Cruising its inky-dark waters is the best way to immerse yourself in the timeless surroundings and connect with Scotland in a way that travelers have for centuries. Soak in the views and enjoy the opportunity to explore those attractions that lie along its banks, such as the ruins of Urquhart Castle. As you cruise, keep your camera ready for the beauty enveloping Loch Ness - and in case its most famous resident, the Loch Ness monster, rears her illusive head.
6. Taste Authentic Scotch Whisky
No trip to Scotland is complete without a dram of the "water of life" - Scotch whisky. This county has been distilling whisky since at least the 1400s, and over 600 years later, it remains almost synonymous with Scotland. During your tour, such as the Edinburgh, the Jacobite & Isle of Skye adventure, there is no shortage of places to taste the unique flavors. Each distillery has formulated a special recipe with varying flavors of peat, barley, fruit, smoke, wood, and more. The nuances are determined by the region in which it is distilled, which means tasting your way through Scotland's whisky is one of the best things to do to experience the country.
Perhaps visit Glen Ord Distillery, the last remaining distillery on the Black Isle, founded nearly 200 years ago by a member of Clan Mackenzie. There are plenty of distillers in Ballachulish and Beauly, stunning Highland destinations filled with history, as well as distinctive facilities on the isle of Islay. But this is the tip of the iceberg; Scotland is home to upwards of 140 unique distilleries.
7. Visit St. Andrews, a Living Tourist Attraction in Scotland
Located on the eastern seaboard, approximately two hours northeast of Edinburgh, St. Andrews is a treasure of coastal Scotland. This city is the unequivocal Home of Golf, and its Old Course has been hosting golfers on its links for 600 years. For a slightly more modern course, there are six others to choose from in this historic community.
Even travelers who are not fans of the game are spoiled for choice in St. Andrews. Your time here could include visiting the ruins of St. Andrews' Cathedral or wandering around what remains of another great Scottish castle. If you are looking for things to do in Scotland that speak to medieval history, St. Andrews has gorgeous old buildings lining its old-world streets. There is also a 600-year-old university - the oldest in Scotland and one of the United Kingdom's four great universities. Museum exploring and beach combing are a few of the other activities that visitors enjoy during their time in this pretty locale.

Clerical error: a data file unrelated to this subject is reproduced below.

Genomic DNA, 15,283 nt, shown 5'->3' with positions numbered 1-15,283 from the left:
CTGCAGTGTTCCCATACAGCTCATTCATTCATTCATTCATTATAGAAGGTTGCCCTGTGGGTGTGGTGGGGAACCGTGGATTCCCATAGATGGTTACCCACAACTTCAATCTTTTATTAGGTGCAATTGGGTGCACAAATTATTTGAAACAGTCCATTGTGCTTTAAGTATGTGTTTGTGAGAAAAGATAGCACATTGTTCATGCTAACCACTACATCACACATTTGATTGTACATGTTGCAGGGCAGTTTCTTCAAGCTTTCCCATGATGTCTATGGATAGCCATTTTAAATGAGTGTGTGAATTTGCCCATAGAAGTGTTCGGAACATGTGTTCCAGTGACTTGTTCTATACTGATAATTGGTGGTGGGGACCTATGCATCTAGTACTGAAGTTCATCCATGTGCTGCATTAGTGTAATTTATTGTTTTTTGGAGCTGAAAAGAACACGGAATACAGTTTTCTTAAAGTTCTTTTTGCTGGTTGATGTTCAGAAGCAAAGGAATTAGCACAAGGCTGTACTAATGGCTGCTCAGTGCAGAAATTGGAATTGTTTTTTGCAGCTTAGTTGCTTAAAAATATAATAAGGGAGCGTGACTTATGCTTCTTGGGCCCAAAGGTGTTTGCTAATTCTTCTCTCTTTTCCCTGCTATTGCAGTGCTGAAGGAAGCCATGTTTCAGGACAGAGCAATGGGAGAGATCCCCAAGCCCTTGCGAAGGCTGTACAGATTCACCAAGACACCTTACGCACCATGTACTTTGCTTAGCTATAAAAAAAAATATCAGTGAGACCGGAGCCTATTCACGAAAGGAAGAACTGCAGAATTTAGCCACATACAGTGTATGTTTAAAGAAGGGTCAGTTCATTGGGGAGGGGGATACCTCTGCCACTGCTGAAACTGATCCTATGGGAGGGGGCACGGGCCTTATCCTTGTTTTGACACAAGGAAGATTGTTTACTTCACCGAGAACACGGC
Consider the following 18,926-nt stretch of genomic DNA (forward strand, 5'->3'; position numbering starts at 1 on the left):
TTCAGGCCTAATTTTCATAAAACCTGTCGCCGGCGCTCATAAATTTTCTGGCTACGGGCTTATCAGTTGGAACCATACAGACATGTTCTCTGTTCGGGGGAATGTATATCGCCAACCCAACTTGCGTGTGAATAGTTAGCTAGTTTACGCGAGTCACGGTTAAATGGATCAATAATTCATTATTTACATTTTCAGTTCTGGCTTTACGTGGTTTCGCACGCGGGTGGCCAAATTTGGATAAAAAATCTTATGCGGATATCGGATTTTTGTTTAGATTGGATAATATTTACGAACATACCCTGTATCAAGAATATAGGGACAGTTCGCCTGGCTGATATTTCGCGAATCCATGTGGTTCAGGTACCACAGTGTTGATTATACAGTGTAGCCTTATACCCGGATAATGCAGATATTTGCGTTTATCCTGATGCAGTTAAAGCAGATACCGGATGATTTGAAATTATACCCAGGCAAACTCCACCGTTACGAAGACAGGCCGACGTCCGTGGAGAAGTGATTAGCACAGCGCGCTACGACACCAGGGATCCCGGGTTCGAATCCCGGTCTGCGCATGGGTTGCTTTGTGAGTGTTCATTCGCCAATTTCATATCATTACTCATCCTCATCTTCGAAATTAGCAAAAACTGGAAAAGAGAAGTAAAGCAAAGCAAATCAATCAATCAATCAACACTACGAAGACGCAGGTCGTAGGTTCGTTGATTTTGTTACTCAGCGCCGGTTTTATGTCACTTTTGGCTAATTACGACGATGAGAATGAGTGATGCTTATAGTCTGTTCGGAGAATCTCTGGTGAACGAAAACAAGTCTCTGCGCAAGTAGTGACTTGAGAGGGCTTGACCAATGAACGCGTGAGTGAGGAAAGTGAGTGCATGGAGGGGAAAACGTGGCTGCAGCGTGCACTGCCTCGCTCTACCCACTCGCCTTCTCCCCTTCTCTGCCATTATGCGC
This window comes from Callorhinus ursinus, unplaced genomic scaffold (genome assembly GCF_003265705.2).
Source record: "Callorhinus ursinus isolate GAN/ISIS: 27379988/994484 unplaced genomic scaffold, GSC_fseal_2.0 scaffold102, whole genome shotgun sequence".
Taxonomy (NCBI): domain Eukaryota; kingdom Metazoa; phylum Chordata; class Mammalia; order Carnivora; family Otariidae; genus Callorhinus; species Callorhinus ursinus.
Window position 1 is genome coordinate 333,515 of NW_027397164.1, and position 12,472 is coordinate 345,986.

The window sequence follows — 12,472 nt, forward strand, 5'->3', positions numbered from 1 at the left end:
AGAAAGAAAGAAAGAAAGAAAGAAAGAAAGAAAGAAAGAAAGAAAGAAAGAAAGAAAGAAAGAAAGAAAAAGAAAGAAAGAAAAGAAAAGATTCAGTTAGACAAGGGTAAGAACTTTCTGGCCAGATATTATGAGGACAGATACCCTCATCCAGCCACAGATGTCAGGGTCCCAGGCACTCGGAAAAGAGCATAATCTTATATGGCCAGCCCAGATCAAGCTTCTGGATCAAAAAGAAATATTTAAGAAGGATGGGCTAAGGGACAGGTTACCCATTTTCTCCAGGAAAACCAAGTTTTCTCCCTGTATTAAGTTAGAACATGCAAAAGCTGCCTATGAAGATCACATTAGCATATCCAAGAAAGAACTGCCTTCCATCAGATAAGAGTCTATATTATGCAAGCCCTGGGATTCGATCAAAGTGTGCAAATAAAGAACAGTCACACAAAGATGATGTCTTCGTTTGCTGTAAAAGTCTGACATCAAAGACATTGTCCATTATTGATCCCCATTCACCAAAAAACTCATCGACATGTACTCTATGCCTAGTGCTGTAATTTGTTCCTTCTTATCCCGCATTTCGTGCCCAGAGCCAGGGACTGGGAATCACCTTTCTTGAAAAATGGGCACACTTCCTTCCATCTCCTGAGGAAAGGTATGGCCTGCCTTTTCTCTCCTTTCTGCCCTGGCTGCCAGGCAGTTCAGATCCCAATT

8. Attend the Highland Games
From May to September each year, Scotland's heritage is brought to attention in colorful, loud, and fascinating ways during the Highland Game season. A singular event kicks off the season, yet at its peak in July and August, there are as many as 30 gatherings and games throughout the country. Because they take place from top to tip and from coast to coast, there is almost always a gathering within reach, regardless of where your Scottish rail vacation is stationed.
Listen to the sounds of bagpipes and drums carrying through the air, and look upon the colors of Scotland's traditional clans, including Mackenzie, MacDonald, Campbell, Fraser, MacLean, and many others. Grab a pastie or a meat pie from a vendor and a spot with a view. The men and women who compete perform a variety of games and tasks, just as Scots have been doing for over 1,000 years. Some of the most popular games include the caber toss, the hammer throw, and weight for height, though there are also events like tug of war and traditional dance and music competitions. The pinnacle of Scottish culture, the Highland Games are an exceptionally entertaining way to spend a free day or two.
9. Walk the Royal Mile in Edinburgh
If your Scotland bucket list includes following in the footsteps of royalty and Scots from centuries of old, then there is no better place to be than Edinburgh's Royal Mile. Edinburgh Castle bookends one side of this cobbled street, while Holyrood Palace sits on the other. Between the two, the street's cobbled course is awash in history. This renowned roadway is set amid Old Town, and from it, you can wind down narrow alleyways that once housed homes and shops or explore history one old building at a time.
Taking a walking tour along this "Scots Mile" is one of the best things to do in Edinburgh. You can see traditional churches and cathedrals and admire the new and old Parliament buildings. Strolling along the Royal Mile showcases medieval architecture and gives you access to stores where authentic Scottish wares continue to be sold. There are hidden courtyards and reminders of the past tucked throughout the route that further illustrate the allures of UNESCO World Heritage Edinburgh. During your explorations, you may like to follow the route to Edinburgh Castle atop Castle Rock to experience 1,000 years of history.
10. Learn the Stories of the Jacobites at Culloden Battlefield
Of the tourist attractions in Scotland, few appeal to war buffs and fiction enthusiasts as much as Culloden Battlefield. This iconic battlefield is located just outside Inverness and was the setting of the final battle of the 1745 Jacobite Rising. Its harrowing story is told by the memorial clan stones that litter its grounds and the ancient stone buildings upon it. The onsite museum is filled with period artifacts and 18th-century weaponry and details both sides of the war. You may leave the battlefield with a different point of view after learning the positioning of the government and the Jacobites. Guided tours are available for those visitors who want more information, though you are welcome to wander the grounds independently.
Outlander fans may be particularly interested to learn there really is a Clan Fraser memorial on the field and that the story that was told is historically accurate (you know, where time travel is not involved). For an exciting and fan-fueled day, you could pair a visit to Culloden with touring the Clava Cairns, where standing stones may or may not transport you back to the time of the Rising.
All the best of beautiful Scotland is only a phone call or email away when you contact a Rail Specialist to book your next trip with Vacations By Rail.